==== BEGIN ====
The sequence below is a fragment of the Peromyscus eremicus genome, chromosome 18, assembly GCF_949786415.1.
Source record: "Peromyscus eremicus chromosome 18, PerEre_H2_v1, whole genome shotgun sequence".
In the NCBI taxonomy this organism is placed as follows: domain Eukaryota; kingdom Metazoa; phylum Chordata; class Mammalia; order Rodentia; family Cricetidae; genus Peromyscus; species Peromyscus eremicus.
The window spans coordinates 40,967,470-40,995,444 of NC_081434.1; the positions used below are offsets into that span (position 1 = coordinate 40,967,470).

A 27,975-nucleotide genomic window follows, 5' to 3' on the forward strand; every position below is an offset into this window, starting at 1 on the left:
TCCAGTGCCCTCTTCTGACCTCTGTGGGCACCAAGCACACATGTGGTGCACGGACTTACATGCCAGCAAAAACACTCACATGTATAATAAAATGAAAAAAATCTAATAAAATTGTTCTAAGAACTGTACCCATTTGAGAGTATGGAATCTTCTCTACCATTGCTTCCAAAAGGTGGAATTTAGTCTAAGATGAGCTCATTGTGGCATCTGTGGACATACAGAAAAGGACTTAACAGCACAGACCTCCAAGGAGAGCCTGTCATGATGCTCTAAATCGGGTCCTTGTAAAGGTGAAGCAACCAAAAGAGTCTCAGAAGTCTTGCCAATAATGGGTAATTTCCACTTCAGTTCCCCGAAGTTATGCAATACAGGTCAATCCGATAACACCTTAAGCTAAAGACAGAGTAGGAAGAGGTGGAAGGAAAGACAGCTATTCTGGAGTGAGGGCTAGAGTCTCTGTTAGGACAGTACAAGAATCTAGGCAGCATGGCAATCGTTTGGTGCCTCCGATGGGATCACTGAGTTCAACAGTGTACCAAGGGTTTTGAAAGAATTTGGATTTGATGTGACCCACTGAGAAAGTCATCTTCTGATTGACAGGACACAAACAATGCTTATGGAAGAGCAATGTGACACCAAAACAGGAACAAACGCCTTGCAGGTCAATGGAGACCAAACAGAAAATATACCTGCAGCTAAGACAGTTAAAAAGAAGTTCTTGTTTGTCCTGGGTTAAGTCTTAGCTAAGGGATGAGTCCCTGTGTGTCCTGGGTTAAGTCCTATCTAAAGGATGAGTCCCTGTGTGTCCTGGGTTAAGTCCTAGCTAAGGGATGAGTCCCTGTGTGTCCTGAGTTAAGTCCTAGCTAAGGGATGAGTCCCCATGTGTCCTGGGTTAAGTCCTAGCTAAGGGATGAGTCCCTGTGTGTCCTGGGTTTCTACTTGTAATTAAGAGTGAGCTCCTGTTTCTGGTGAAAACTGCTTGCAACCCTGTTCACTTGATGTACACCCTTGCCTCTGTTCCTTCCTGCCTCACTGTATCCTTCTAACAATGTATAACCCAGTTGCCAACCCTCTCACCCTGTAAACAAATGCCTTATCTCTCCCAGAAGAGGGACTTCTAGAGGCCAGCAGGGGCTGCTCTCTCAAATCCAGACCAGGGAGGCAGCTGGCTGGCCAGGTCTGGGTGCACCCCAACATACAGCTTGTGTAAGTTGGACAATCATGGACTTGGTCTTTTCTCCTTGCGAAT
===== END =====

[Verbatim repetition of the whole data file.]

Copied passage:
The sequence below is a fragment of the Peromyscus eremicus genome, chromosome 18, assembly GCF_949786415.1.
Source record: "Peromyscus eremicus chromosome 18, PerEre_H2_v1, whole genome shotgun sequence".
In the NCBI taxonomy this organism is placed as follows: domain Eukaryota; kingdom Metazoa; phylum Chordata; class Mammalia; order Rodentia; family Cricetidae; genus Peromyscus; species Peromyscus eremicus.
The window spans coordinates 40,967,470-40,995,444 of NC_081434.1; the positions used below are offsets into that span (position 1 = coordinate 40,967,470).

A 27,975-nucleotide genomic window follows, 5' to 3' on the forward strand; every position below is an offset into this window, starting at 1 on the left:
TCCAGTGCCCTCTTCTGACCTCTGTGGGCACCAAGCACACATGTGGTGCACGGACTTACATGCCAGCAAAAACACTCACATGTATAATAAAATGAAAAAAATCTAATAAAATTGTTCTAAGAACTGTACCCATTTGAGAGTATGGAATCTTCTCTACCATTGCTTCCAAAAGGTGGAATTTAGTCTAAGATGAGCTCATTGTGGCATCTGTGGACATACAGAAAAGGACTTAACAGCACAGACCTCCAAGGAGAGCCTGTCATGATGCTCTAAATCGGGTCCTTGTAAAGGTGAAGCAACCAAAAGAGTCTCAGAAGTCTTGCCAATAATGGGTAATTTCCACTTCAGTTCCCCGAAGTTATGCAATACAGGTCAATCCGATAACACCTTAAGCTAAAGACAGAGTAGGAAGAGGTGGAAGGAAAGACAGCTATTCTGGAGTGAGGGCTAGAGTCTCTGTTAGGACAGTACAAGAATCTAGGCAGCATGGCAATCGTTTGGTGCCTCCGATGGGATCACTGAGTTCAACAGTGTACCAAGGGTTTTGAAAGAATTTGGATTTGATGTGACCCACTGAGAAAGTCATCTTCTGATTGACAGGACACAAACAATGCTTATGGAAGAGCAATGTGACACCAAAACAGGAACAAACGCCTTGCAGGTCAATGGAGACCAAACAGAAAATATACCTGCAGCTAAGACAGTTAAAAAGAAGTTCTTGTTTGTCCTGGGTTAAGTCTTAGCTAAGGGATGAGTCCCTGTGTGTCCTGGGTTAAGTCCTATCTAAAGGATGAGTCCCTGTGTGTCCTGGGTTAAGTCCTAGCTAAGGGATGAGTCCCTGTGTGTCCTGAGTTAAGTCCTAGCTAAGGGATGAGTCCCCATGTGTCCTGGGTTAAGTCCTAGCTAAGGGATGAGTCCCTGTGTGTCCTGGGTTTCTACTTGTAATTAAGAGTGAGCTCCTGTTTCTGGTGAAAACTGCTTGCAACCCTGTTCACTTGATGTACACCCTTGCCTCTGTTCCTTCCTGCCTCACTGTATCCTTCTAACAATGTATAACCCAGTTGCCAACCCTCTCACCCTGTAAACAAATGCCTTATCTCTCCCAGAAGAGGGACTTCTAGAGGCCAGCAGGGGCTGCTCTCTCAAATCCAGACCAGGGAGGCAGCTGGCTGGCCAGGTCTGGGTGCACCCCAACATACAGCTTGTGTAAGTTGGACAATCATGGACTTGGTCTTTTCTCCTTGCGAAT